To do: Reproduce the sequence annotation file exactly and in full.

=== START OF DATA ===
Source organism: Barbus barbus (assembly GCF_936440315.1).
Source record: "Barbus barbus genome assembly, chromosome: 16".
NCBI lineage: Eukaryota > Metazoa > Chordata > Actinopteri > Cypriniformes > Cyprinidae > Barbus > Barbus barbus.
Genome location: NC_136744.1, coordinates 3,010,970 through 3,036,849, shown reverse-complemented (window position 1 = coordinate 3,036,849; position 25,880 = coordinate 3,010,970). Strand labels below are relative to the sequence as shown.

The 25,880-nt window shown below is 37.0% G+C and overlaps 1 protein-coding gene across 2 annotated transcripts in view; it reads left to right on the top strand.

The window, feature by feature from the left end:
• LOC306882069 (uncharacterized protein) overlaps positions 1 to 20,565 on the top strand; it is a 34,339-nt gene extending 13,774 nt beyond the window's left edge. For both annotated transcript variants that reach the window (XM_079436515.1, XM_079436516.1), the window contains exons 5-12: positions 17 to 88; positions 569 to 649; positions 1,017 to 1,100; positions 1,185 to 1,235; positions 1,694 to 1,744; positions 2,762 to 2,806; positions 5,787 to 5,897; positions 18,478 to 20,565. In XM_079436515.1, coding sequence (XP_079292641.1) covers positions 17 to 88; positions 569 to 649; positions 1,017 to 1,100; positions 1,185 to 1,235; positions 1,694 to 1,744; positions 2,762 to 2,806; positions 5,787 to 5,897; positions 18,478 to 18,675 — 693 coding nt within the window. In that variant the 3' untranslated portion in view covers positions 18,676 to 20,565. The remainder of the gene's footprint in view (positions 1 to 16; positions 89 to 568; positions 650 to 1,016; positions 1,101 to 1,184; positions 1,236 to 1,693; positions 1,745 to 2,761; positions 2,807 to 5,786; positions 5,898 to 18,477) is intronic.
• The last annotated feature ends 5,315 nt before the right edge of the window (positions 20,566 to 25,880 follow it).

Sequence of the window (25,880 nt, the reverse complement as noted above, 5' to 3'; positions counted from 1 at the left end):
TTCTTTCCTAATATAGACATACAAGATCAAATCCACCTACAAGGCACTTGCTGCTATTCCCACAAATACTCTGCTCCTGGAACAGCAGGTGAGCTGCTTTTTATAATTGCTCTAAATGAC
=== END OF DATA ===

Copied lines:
Source organism: Barbus barbus (assembly GCF_936440315.1).
Source record: "Barbus barbus genome assembly, chromosome: 16".
NCBI lineage: Eukaryota > Metazoa > Chordata > Actinopteri > Cypriniformes > Cyprinidae > Barbus > Barbus barbus.
Genome location: NC_136744.1, coordinates 3,010,970 through 3,036,849, shown reverse-complemented (window position 1 = coordinate 3,036,849; position 25,880 = coordinate 3,010,970). Strand labels below are relative to the sequence as shown.

The 25,880-nt window shown below is 37.0% G+C and overlaps 1 protein-coding gene across 2 annotated transcripts in view; it reads left to right on the top strand.

The window, feature by feature from the left end:
• LOC306882069 (uncharacterized protein) overlaps positions 1 to 20,565 on the top strand; it is a 34,339-nt gene extending 13,774 nt beyond the window's left edge. For both annotated transcript variants that reach the window (XM_079436515.1, XM_079436516.1), the window contains exons 5-12: positions 17 to 88; positions 569 to 649; positions 1,017 to 1,100; positions 1,185 to 1,235; positions 1,694 to 1,744; positions 2,762 to 2,806; positions 5,787 to 5,897; positions 18,478 to 20,565. In XM_079436515.1, coding sequence (XP_079292641.1) covers positions 17 to 88; positions 569 to 649; positions 1,017 to 1,100; positions 1,185 to 1,235; positions 1,694 to 1,744; positions 2,762 to 2,806; positions 5,787 to 5,897; positions 18,478 to 18,675 — 693 coding nt within the window. In that variant the 3' untranslated portion in view covers positions 18,676 to 20,565. The remainder of the gene's footprint in view (positions 1 to 16; positions 89 to 568; positions 650 to 1,016; positions 1,101 to 1,184; positions 1,236 to 1,693; positions 1,745 to 2,761; positions 2,807 to 5,786; positions 5,898 to 18,477) is intronic.
• The last annotated feature ends 5,315 nt before the right edge of the window (positions 20,566 to 25,880 follow it).

Sequence of the window (25,880 nt, the reverse complement as noted above, 5' to 3'; positions counted from 1 at the left end):
TTCTTTCCTAATATAGACATACAAGATCAAATCCACCTACAAGGCACTTGCTGCTATTCCCACAAATACTCTGCTCCTGGAACAGCAGGTGAGCTGCTTTTTATAATTGCTCTAAATGAC